1. All statutory references are to the Health and Safety Code.
2. Dr. Mikuriya also testified for the defendant in People v. Trippet, supra, 56 Cal.App.4th at p. 1537, 66 Cal.Rptr.2d 559.
3. The Trippet court noted that the words “approval” and “recommendation” have slightly different meanings, with “approval” connoting a less formal act. (Id. at p. 1548, 66 Cal.Rptr.2d 559.) The difference in meaning between the two terms makes no difference in our resolution of the issue in appellant's case.
4. Appellant argues that section 11362.5 is not a defense, but an immunity, and therefore, a proper basis for quashing an indictment. We decline to address this issue, as it is not implicated in the disposition of the instant matter.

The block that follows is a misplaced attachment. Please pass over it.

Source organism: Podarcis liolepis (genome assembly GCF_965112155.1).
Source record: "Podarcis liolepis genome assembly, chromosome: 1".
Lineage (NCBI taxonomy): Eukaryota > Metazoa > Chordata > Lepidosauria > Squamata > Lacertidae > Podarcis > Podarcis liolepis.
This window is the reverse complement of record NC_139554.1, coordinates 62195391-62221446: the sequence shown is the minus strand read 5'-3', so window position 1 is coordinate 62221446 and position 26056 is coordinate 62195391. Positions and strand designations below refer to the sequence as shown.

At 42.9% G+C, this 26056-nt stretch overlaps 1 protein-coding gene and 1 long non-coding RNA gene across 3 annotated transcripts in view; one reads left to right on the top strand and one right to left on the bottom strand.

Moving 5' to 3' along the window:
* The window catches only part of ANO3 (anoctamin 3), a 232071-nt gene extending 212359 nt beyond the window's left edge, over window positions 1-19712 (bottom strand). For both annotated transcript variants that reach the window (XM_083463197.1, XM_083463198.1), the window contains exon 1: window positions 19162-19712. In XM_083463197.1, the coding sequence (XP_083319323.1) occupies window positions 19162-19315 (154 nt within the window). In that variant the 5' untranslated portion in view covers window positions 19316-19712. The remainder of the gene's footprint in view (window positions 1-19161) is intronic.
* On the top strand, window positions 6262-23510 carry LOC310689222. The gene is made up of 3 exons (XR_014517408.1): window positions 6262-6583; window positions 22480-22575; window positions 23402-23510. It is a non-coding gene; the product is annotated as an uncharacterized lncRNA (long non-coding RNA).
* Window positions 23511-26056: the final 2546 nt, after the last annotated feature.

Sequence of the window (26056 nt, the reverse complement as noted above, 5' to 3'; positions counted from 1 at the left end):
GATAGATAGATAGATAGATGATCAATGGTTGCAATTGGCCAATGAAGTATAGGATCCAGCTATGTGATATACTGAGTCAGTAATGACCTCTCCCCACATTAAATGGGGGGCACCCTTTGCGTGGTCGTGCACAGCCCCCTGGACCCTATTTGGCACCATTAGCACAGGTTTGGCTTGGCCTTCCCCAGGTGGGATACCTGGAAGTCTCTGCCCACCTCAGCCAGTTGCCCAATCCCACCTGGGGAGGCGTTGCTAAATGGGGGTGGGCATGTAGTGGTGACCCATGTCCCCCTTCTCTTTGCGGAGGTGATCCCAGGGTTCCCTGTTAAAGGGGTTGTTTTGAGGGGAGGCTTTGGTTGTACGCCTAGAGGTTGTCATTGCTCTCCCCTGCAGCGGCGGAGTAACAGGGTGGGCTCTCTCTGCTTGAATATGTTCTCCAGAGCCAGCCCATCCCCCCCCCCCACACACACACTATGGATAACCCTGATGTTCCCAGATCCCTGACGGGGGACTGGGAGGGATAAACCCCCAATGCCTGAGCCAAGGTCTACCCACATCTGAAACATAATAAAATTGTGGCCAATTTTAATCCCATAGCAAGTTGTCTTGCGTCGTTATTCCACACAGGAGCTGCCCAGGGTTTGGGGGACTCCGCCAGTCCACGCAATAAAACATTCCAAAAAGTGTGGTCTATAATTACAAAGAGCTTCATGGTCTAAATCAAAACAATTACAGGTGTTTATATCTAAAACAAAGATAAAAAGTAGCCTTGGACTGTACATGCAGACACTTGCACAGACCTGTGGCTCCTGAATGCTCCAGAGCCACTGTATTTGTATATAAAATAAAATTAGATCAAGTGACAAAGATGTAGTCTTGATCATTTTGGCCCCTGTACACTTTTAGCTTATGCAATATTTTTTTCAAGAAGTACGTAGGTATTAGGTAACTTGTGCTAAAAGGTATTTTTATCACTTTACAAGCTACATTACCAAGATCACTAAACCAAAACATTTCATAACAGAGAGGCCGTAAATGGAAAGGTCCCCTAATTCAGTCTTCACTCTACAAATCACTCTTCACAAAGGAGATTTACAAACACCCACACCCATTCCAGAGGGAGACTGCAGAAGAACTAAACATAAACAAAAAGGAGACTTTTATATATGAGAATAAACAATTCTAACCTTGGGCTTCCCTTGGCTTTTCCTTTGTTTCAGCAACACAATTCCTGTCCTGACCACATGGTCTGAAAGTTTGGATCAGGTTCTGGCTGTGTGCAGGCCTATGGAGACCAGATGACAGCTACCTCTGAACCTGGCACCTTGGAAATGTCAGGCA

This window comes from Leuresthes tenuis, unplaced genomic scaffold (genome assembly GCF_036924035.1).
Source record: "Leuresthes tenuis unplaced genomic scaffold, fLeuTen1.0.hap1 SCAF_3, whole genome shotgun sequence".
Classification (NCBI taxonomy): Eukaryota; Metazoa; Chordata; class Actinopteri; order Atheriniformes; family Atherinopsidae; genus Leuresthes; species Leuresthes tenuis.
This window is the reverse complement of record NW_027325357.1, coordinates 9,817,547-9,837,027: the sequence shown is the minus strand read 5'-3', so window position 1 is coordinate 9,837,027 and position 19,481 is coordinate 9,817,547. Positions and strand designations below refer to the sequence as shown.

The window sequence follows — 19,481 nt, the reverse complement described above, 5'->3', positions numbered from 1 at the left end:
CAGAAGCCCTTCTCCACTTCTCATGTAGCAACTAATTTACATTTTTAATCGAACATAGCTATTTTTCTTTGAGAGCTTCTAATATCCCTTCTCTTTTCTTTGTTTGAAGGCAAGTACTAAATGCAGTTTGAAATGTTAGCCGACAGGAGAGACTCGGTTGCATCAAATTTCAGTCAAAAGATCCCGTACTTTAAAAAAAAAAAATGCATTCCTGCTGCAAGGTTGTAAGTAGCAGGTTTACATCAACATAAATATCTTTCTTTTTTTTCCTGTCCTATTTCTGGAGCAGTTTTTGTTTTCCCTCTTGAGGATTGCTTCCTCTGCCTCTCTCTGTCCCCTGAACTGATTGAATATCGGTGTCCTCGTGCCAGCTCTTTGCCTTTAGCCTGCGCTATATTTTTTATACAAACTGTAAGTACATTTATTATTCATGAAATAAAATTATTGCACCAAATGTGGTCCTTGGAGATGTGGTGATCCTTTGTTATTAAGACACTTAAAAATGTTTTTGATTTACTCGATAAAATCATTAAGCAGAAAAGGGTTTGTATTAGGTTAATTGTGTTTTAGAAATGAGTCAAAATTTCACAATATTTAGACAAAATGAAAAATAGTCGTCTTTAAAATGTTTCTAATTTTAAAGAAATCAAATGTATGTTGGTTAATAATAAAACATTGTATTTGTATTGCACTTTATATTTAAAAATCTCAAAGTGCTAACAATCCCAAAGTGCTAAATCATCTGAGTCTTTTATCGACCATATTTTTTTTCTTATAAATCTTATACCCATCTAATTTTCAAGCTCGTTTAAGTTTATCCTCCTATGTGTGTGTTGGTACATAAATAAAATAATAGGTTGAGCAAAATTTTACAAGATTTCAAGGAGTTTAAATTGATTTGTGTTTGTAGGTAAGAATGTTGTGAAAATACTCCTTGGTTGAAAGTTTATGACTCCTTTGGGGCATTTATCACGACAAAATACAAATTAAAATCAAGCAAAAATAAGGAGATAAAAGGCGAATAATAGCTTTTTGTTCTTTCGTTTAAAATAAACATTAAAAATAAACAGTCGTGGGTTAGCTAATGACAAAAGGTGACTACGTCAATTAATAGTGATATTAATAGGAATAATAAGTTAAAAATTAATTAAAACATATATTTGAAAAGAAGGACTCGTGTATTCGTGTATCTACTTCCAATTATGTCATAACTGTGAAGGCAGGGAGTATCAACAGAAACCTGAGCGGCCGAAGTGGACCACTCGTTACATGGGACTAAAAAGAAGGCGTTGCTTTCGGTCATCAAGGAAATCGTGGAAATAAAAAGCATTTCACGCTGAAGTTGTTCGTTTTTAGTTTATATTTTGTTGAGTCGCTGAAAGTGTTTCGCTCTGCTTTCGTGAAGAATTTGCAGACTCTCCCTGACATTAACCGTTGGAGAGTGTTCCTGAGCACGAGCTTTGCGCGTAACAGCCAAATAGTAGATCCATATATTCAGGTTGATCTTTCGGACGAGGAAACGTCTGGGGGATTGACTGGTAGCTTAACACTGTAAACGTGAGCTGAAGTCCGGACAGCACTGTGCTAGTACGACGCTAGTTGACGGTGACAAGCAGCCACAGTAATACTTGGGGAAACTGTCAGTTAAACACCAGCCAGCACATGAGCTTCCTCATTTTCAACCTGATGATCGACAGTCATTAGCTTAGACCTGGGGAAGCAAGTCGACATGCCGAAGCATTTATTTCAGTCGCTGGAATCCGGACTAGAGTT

5. See “NIH Panel Says More Study Is Needed to Assess Marijuana's Medicinal Use ” (March 19, 1997) 277 Journal of the American Medical Association, No. 11, p. 867, chronicling a variety of positive uses of marijuana under medical supervision.
6. The harmful physiological effects of marijuana have been widely documented. (See Lewis, Child and Adolescent Psychiatry (2d ed.1996) pp. 748-749; Lezak, Neuropsychological Assessment (3d ed.1995) pp. 258-259.)
STEIN, Acting P.J., and SWAGER, J., concur.